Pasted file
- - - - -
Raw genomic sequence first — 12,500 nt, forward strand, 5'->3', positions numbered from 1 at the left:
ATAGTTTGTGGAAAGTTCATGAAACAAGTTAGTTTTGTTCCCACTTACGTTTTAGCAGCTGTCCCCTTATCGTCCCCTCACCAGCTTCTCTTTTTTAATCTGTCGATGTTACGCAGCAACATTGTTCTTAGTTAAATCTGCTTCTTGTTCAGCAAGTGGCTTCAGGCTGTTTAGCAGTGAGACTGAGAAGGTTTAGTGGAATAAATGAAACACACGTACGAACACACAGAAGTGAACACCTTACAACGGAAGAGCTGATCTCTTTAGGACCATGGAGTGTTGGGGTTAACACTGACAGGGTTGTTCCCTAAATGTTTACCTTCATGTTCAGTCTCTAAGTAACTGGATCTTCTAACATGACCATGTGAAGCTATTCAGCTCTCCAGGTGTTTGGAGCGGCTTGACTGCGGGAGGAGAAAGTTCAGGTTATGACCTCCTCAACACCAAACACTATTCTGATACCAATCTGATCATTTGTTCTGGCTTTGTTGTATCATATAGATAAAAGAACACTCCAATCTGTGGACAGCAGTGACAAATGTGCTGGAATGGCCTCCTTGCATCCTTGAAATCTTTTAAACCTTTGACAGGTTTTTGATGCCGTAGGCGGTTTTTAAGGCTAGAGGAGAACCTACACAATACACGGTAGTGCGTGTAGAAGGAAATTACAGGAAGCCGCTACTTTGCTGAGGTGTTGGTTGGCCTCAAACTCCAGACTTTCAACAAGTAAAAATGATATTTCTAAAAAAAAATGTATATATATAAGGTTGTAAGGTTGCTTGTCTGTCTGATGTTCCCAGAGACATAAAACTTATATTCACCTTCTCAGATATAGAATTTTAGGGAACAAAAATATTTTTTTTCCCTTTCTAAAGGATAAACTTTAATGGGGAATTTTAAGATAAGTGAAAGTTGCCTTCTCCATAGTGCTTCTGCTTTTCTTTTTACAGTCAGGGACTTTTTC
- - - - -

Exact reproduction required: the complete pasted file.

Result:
Raw genomic sequence first — 12,500 nt, forward strand, 5'->3', positions numbered from 1 at the left:
ATAGTTTGTGGAAAGTTCATGAAACAAGTTAGTTTTGTTCCCACTTACGTTTTAGCAGCTGTCCCCTTATCGTCCCCTCACCAGCTTCTCTTTTTTAATCTGTCGATGTTACGCAGCAACATTGTTCTTAGTTAAATCTGCTTCTTGTTCAGCAAGTGGCTTCAGGCTGTTTAGCAGTGAGACTGAGAAGGTTTAGTGGAATAAATGAAACACACGTACGAACACACAGAAGTGAACACCTTACAACGGAAGAGCTGATCTCTTTAGGACCATGGAGTGTTGGGGTTAACACTGACAGGGTTGTTCCCTAAATGTTTACCTTCATGTTCAGTCTCTAAGTAACTGGATCTTCTAACATGACCATGTGAAGCTATTCAGCTCTCCAGGTGTTTGGAGCGGCTTGACTGCGGGAGGAGAAAGTTCAGGTTATGACCTCCTCAACACCAAACACTATTCTGATACCAATCTGATCATTTGTTCTGGCTTTGTTGTATCATATAGATAAAAGAACACTCCAATCTGTGGACAGCAGTGACAAATGTGCTGGAATGGCCTCCTTGCATCCTTGAAATCTTTTAAACCTTTGACAGGTTTTTGATGCCGTAGGCGGTTTTTAAGGCTAGAGGAGAACCTACACAATACACGGTAGTGCGTGTAGAAGGAAATTACAGGAAGCCGCTACTTTGCTGAGGTGTTGGTTGGCCTCAAACTCCAGACTTTCAACAAGTAAAAATGATATTTCTAAAAAAAAATGTATATATATAAGGTTGTAAGGTTGCTTGTCTGTCTGATGTTCCCAGAGACATAAAACTTATATTCACCTTCTCAGATATAGAATTTTAGGGAACAAAAATATTTTTTTTCCCTTTCTAAAGGATAAACTTTAATGGGGAATTTTAAGATAAGTGAAAGTTGCCTTCTCCATAGTGCTTCTGCTTTTCTTTTTACAGTCAGGGACTTTTTC